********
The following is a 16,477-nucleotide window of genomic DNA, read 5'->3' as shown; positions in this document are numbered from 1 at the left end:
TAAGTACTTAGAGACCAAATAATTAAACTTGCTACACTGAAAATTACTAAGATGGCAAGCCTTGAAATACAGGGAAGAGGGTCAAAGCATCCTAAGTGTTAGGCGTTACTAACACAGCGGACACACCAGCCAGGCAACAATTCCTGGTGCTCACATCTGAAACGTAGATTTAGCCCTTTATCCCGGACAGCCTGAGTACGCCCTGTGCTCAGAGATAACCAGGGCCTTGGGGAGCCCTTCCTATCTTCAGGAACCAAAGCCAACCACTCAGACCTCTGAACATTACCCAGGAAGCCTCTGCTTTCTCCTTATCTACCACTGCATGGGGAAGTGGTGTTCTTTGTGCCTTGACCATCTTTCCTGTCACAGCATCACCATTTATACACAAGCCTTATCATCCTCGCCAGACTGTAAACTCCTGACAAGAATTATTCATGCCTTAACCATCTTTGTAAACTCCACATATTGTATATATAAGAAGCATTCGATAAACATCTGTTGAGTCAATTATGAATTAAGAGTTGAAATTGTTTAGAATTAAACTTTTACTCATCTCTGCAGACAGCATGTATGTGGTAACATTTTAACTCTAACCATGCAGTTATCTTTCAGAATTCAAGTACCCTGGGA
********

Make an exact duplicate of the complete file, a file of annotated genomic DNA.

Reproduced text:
The following is a 16,477-nucleotide window of genomic DNA, read 5'->3' as shown; positions in this document are numbered from 1 at the left end:
TAAGTACTTAGAGACCAAATAATTAAACTTGCTACACTGAAAATTACTAAGATGGCAAGCCTTGAAATACAGGGAAGAGGGTCAAAGCATCCTAAGTGTTAGGCGTTACTAACACAGCGGACACACCAGCCAGGCAACAATTCCTGGTGCTCACATCTGAAACGTAGATTTAGCCCTTTATCCCGGACAGCCTGAGTACGCCCTGTGCTCAGAGATAACCAGGGCCTTGGGGAGCCCTTCCTATCTTCAGGAACCAAAGCCAACCACTCAGACCTCTGAACATTACCCAGGAAGCCTCTGCTTTCTCCTTATCTACCACTGCATGGGGAAGTGGTGTTCTTTGTGCCTTGACCATCTTTCCTGTCACAGCATCACCATTTATACACAAGCCTTATCATCCTCGCCAGACTGTAAACTCCTGACAAGAATTATTCATGCCTTAACCATCTTTGTAAACTCCACATATTGTATATATAAGAAGCATTCGATAAACATCTGTTGAGTCAATTATGAATTAAGAGTTGAAATTGTTTAGAATTAAACTTTTACTCATCTCTGCAGACAGCATGTATGTGGTAACATTTTAACTCTAACCATGCAGTTATCTTTCAGAATTCAAGTACCCTGGGA